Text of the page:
The single-storey centre, in glass and wood, is one of the most contentious parts of the project. English Heritage describes it as “sensitive to its ancient surroundings and having the lightest possible touch on the landscape”, but some critics, having seen mock-ups, have been harsh in their reaction.

Paul Sample, a local councillor and former mayor of Salisbury, has called it “cheap and nasty”, while Peter Alexander-Fitzgerald, a lawyer and member of the Unesco world heritage committee, likened it to “a derelict aircraft hangar”.

At present, most visitors — up to 900,000 a year — come to Stonehenge by car or coach and stop only a few hundred yards away in an unsightly parking area beside the A344. They then walk through an underpass to the monument.

The submission for planning comes as archeologists announced this weekend that they have discovered a mini-Stonehenge, a mile from the main site. The monument has been called Bluehenge after the 27 Welsh blue stones — made of Preseli dotted dolerite — which once formed it. Despite the 5,000-year age of the henge, all that is now left are the holes where the monoliths comprising the circle once stood.

Bluehenge, uncovered over the summer by Sheffield University archeologists, is at one end of the avenue connecting Stonehenge to the River Avon. It is thought it was built about the same time as Stonehenge with stones that would have been dragged 200 miles from the Preseli mountains in Wales. The find is already challenging conventional wisdom about how Stonehenge was built — and what it was used for. The two circles stood together for hundreds of years before Bluehenge was dismantled. Researchers believe its stones were used to enlarge Stonehenge during one of a number of redevelopments.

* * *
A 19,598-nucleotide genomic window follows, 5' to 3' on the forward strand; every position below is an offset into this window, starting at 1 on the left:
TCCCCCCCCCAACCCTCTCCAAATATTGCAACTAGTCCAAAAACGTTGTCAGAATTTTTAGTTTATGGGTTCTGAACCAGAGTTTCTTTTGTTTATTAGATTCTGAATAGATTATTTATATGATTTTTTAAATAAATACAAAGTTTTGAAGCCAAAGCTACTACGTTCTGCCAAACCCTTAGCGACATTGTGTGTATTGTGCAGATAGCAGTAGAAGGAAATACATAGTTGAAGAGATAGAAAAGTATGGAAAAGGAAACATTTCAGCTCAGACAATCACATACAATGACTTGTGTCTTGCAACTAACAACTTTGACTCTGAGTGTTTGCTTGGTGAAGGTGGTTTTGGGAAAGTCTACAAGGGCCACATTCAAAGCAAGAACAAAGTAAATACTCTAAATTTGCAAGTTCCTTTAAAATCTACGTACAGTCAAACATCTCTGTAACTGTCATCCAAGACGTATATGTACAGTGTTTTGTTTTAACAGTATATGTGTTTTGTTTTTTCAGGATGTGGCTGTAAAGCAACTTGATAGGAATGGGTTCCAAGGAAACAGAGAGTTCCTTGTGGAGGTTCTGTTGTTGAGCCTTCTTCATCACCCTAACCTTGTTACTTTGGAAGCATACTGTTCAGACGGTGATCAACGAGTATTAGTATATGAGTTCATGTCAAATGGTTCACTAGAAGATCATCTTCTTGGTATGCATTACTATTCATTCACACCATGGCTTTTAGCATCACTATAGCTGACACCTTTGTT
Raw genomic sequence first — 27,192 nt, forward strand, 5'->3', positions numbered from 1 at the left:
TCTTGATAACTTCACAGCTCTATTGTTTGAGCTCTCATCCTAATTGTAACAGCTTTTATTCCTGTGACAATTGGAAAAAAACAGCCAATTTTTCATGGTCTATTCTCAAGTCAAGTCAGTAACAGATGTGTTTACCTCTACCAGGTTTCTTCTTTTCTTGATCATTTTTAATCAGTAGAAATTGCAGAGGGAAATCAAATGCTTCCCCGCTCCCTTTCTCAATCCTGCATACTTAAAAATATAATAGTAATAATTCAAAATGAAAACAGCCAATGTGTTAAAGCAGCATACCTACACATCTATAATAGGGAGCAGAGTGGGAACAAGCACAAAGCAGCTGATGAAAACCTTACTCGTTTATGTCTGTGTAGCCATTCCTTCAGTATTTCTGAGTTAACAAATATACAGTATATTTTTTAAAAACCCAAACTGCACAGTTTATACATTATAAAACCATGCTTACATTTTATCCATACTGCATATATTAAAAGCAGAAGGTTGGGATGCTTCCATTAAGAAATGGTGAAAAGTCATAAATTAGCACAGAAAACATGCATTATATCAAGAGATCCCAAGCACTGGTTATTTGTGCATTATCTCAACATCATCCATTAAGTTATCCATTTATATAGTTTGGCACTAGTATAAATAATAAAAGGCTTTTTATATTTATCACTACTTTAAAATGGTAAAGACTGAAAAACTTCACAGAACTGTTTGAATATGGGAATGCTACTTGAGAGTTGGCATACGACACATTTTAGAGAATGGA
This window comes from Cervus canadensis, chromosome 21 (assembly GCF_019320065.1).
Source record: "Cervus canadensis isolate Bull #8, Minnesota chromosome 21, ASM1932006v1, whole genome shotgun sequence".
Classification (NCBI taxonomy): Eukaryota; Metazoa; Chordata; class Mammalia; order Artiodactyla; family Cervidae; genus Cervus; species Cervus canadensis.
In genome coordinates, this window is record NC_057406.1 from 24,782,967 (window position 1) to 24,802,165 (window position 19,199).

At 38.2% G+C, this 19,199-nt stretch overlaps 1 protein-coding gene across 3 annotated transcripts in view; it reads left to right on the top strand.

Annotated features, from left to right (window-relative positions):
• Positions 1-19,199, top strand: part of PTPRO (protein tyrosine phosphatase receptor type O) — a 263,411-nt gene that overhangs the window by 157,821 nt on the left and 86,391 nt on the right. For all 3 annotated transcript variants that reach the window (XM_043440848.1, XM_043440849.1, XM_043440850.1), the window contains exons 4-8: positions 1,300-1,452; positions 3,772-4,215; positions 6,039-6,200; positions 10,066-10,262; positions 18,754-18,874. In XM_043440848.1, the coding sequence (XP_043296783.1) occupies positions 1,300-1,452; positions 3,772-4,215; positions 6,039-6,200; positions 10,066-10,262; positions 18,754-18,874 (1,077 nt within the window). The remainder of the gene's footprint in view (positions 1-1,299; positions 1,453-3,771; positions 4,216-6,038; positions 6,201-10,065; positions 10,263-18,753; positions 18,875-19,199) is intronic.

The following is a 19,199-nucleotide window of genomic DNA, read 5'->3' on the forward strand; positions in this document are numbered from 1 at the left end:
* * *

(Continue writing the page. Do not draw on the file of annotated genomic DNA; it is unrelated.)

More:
Professor Tim Darvill, a Stonehenge expert at Bournemouth University, said: “This adds to the richness of the story of Stonehenge. We thought we knew it all, but over the past few years we have discovered that something as familiar as Stonehenge is still a challenge to explore and understand. It wouldn’t surprise me if there weren’t more circles.”

I was up at Stonehenge yesterday and had the pleasure of meeting Arthur Pendragon. If you intend to vist the site please make sure you stop and support his cause. He has got 1000’s of signatures (from 60 different religions).
You can always emasil your comments directly to him – see below.
For those unfamiliar with his cause please read the blog below:
Keep up the good work Arthur, if pnly this country had more people like hime this would be a better place!

THE “grave robbers”, sorry archaeologists, have been back this summer, theorising and arguing over the whys and wherefores of Stonehenge, and our televisions focus on how marvellous the ancients were who created it.

But what of it now?

Well, after spending £37 million and taking 11 years over public consultation and inquiry, our Government, like a petulant child, ignored all the findings and dismissed with the stroke of a pen all plans for road improvements in and around Stonehenge and forced English Heritage, the Government’s own watchdog looking after our national monuments, to begin anew with plans and public consultations.

You may be forgiven for a feeling of deja vu, for we have indeed been here before.

It has been described as “a step in the right direction…” by Robert Key, the Conservative MP for Salisbury. But I say it is a step backwards… back to square one.